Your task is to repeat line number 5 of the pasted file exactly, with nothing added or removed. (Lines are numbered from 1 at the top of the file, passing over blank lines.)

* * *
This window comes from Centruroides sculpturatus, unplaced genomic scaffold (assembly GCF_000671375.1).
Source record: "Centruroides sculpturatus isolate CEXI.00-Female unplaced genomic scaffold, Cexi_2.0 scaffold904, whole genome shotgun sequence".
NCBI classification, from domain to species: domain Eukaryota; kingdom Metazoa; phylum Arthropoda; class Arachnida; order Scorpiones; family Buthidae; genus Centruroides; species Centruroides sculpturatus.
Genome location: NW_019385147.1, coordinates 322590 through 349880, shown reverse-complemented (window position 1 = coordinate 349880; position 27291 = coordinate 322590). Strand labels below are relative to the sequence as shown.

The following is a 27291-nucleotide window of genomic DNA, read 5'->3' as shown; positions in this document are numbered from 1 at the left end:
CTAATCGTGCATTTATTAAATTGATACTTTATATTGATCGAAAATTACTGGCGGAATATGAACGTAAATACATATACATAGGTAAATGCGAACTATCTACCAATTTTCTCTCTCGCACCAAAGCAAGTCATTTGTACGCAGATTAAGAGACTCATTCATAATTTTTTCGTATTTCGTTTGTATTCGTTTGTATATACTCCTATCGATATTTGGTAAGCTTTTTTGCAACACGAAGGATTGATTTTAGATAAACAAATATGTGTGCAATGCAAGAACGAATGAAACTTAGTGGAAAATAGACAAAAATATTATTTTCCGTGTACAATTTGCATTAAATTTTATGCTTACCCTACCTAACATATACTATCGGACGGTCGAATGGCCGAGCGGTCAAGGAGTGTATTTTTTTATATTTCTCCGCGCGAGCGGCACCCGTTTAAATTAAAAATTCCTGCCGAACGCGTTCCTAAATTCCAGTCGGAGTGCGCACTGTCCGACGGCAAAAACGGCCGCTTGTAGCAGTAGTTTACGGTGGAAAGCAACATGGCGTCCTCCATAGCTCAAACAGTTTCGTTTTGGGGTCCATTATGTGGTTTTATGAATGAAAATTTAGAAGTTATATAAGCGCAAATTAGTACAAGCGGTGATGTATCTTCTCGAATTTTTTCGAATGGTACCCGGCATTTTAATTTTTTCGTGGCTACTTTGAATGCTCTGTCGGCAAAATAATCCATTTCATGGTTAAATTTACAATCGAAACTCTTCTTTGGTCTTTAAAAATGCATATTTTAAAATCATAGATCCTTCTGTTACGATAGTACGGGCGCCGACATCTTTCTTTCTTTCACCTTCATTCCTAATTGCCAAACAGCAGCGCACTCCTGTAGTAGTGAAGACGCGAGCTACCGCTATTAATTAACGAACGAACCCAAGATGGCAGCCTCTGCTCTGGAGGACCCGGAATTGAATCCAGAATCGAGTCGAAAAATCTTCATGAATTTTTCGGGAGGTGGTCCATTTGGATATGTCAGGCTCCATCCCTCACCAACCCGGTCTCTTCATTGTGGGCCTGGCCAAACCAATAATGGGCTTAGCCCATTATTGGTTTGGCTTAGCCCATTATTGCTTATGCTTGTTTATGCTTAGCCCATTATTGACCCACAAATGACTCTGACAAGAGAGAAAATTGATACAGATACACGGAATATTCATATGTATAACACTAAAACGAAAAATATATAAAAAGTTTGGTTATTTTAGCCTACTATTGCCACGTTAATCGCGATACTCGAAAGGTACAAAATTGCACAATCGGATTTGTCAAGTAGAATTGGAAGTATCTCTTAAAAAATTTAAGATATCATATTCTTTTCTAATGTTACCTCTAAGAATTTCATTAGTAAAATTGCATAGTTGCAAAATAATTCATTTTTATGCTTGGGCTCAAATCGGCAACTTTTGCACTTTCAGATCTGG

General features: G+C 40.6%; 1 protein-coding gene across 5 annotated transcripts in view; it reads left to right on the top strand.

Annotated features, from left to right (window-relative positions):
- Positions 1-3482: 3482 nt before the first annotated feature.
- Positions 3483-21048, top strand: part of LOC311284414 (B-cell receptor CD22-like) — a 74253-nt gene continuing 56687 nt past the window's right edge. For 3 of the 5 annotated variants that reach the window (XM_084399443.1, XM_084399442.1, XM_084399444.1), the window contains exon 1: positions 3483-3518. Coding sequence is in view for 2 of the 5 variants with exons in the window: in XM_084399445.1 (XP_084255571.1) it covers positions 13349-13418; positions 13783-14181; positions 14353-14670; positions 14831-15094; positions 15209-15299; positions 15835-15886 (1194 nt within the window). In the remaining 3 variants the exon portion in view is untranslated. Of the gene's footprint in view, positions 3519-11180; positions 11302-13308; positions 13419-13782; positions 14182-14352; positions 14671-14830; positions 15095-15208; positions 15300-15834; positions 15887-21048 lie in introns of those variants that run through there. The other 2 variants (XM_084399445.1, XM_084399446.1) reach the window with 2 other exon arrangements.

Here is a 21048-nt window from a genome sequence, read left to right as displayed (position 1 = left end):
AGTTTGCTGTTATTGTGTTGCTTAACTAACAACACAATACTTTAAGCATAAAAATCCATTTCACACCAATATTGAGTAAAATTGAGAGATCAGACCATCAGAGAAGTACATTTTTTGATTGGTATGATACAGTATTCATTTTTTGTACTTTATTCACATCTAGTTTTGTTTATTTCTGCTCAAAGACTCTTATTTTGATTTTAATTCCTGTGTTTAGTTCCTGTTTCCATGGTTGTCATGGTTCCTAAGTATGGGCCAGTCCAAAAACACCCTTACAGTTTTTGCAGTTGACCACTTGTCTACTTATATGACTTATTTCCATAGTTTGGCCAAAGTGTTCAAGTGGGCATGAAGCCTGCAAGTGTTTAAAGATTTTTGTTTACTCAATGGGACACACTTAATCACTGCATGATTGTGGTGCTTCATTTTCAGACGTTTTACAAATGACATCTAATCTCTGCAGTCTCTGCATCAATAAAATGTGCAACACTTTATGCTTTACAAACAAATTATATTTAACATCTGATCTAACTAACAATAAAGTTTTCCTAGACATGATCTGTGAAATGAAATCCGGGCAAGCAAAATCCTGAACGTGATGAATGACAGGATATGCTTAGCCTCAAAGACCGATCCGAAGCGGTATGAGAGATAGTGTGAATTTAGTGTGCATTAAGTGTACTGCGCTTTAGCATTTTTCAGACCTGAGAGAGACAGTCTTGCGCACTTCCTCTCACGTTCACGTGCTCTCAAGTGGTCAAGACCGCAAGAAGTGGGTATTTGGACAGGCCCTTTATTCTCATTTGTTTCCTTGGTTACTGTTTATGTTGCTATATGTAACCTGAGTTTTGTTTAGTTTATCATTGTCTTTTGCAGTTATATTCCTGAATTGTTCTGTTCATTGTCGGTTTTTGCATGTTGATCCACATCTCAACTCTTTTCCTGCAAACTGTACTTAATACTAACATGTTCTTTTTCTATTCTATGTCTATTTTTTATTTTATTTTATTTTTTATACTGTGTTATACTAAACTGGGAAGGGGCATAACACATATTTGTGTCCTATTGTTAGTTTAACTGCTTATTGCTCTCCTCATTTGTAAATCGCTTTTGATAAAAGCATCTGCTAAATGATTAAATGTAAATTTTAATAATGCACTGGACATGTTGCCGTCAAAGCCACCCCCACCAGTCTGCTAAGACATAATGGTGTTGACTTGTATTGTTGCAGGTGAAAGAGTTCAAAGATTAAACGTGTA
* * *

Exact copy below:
The following is a 27291-nucleotide window of genomic DNA, read 5'->3' as shown; positions in this document are numbered from 1 at the left end: